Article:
I paid approximately $37 per share for my Capital Power shares, adding to a position I’ve been accumulating since 2019.

Stock 2: Quebecor

The other investment I made in my TFSA this year was Quebecor Inc. (TSX:QBR.B).

Canada’s telecom sector is firmly in the doghouse. Quebecor’s 2023 acquisition of Freedom Mobile from Shaw (a deal mandated by the feds to ensure wireless affordability in Canada) fueled a price war in the wireless space as Quebecor undercut its competition to gain market share. It’s a strategy the company is very familiar with, using something very similar to take on the incumbents in its home province starting in 2010.

This action, combined with high interest rates, lackluster results, and still elevated capex spending from Quebecor’s larger peers, hit the telecom industry hard in 2023. Telecom shares fell hard as investors digested the short-term issues and moved away from the sector.

I viewed this as a buying opportunity, and I’ve been loading up. I picked Quebecor specifically in January because it offered a compelling growth story, a cheap valuation, and a solid balance sheet.

The growth story is simple. As Quebecor expands Freedom into more markets, it will grow the company’s top line. And since Quebecor has a history of undercutting its peers and making money doing so, I’m confident its management will grow profits over time. The company isn’t just looking to gain market share at any cost; it’ll grow profitably.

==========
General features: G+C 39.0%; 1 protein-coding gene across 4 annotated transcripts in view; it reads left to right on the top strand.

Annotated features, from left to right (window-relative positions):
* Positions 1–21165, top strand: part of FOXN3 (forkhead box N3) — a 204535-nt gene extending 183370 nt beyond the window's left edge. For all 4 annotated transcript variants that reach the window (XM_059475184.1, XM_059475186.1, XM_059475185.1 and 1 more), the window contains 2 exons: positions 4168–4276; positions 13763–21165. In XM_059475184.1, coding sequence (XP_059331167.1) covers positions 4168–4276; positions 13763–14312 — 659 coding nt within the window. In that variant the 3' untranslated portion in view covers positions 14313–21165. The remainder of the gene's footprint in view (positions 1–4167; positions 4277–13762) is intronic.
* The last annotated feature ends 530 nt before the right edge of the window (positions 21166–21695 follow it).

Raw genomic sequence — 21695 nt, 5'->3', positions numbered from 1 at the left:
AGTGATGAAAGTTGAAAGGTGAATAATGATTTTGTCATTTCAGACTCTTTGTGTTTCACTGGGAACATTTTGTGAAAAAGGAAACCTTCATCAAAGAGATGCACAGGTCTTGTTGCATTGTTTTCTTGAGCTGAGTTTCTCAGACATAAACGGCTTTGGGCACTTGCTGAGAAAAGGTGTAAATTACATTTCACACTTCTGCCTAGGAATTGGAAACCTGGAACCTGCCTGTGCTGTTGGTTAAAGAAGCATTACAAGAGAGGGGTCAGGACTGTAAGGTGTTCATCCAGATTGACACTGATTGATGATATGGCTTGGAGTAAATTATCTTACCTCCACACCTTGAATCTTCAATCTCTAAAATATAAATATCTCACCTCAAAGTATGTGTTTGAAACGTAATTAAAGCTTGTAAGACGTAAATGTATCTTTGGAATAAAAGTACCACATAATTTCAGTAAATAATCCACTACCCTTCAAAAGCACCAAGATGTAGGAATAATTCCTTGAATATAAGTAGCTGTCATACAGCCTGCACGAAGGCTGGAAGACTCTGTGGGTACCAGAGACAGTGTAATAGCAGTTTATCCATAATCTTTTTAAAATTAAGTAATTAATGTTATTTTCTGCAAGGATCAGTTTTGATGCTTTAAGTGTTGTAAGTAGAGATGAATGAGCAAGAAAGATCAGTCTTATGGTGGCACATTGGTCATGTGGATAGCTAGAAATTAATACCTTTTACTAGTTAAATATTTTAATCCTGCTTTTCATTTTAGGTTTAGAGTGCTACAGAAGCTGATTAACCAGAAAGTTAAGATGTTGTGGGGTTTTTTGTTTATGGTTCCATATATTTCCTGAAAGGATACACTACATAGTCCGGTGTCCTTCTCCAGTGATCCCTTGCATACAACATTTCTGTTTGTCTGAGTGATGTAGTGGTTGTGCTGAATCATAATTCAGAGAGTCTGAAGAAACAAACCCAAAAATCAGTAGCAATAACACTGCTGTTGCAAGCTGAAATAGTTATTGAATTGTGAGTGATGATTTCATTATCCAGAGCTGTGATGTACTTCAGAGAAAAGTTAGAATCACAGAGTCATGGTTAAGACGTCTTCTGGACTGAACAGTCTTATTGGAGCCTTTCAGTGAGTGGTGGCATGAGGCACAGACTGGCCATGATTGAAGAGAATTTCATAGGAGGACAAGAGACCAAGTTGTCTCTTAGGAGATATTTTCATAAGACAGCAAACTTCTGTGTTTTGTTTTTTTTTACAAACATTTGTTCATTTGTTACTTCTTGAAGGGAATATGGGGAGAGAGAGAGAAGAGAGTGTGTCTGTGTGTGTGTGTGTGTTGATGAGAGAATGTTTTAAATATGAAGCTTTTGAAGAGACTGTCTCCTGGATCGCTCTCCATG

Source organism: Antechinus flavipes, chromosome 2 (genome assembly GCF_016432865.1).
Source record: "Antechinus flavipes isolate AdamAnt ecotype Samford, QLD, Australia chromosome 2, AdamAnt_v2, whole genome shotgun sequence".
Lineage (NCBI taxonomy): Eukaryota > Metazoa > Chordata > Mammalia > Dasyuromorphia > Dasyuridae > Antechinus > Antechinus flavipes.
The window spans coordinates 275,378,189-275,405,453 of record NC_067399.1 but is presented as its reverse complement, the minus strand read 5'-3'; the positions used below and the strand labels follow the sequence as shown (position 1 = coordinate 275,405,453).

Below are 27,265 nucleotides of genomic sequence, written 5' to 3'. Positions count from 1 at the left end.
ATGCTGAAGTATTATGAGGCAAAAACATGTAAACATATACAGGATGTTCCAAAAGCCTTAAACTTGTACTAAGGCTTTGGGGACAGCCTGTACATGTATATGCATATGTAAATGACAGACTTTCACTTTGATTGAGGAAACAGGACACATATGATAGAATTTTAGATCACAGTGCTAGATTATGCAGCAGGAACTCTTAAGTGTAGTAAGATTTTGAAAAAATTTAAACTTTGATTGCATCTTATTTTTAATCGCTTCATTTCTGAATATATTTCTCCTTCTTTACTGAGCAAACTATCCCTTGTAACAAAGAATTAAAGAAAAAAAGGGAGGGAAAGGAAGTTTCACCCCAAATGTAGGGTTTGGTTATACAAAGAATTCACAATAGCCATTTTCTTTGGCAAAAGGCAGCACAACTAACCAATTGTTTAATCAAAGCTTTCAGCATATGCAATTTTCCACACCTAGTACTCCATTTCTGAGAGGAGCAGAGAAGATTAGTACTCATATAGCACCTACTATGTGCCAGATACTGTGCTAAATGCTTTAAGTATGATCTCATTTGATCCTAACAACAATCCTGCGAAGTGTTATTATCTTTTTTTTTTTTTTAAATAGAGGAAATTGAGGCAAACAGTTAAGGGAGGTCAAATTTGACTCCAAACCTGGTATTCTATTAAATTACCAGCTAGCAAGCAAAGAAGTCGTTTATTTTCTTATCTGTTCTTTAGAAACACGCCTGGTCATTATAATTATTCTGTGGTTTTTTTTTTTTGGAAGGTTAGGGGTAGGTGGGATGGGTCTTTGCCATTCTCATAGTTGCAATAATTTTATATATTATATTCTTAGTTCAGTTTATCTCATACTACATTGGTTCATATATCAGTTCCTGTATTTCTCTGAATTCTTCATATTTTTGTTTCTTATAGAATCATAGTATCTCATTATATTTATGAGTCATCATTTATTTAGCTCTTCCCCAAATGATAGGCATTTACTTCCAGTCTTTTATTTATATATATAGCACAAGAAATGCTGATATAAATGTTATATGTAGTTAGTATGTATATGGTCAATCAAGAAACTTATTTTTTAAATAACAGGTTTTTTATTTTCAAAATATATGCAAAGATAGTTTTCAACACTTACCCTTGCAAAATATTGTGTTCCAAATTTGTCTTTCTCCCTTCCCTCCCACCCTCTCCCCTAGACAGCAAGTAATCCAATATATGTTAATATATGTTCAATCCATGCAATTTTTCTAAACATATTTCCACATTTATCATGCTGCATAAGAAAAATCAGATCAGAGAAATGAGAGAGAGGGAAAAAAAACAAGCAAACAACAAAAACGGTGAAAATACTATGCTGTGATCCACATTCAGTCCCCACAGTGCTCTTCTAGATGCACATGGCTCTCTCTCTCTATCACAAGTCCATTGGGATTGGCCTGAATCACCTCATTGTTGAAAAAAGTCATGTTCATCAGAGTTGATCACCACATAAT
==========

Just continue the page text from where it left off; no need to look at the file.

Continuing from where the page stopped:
Analysts tend to agree with me, with consensus estimates projecting earnings will increase from $2.91 per share in 2023 to $3.46 per share in 2025. Free cash flow is expected to surpass $1B in 2025 (or about $4.35 per share) and increase to $1.2B in 2026, which would easily surpass $5 per share.

Not bad for a stock trading at $30.45 today, a hair under my buy level, which was right around $32 per share.

Quebecor also has a much better balance sheet than most of its peers. The company has a trailing net debt to EBITDA ratio of 3.8x EBITDA today, better than Telus (4.5x trailing EBITDA), Rogers (4.9x trailing EBITDA, although it is paying down its debt quickly), and about the same as BCE (3.8x trailing EBITDA.

Quebecor also trades at less than 10x forward earnings and at just over 7x forward free cash flow. It pays a generous dividend, with shares yielding approximately 4%, and it offers dividend growth potential as well. With a 39% payout ratio — one of the best payout ratios in the sector in Canada — and what should be steady earnings growth over time, look for the dividend to keep marching higher.

As you can see by these two choices, I like solid dividends today that have the potential to grow much larger in the future.

Finally, Quebecor has consistently repurchased its shares in the last decade, decreasing the share count from a peak of 287M shares to just over 237M shares today. That’s a decrease of approximately 17%.

One more thing…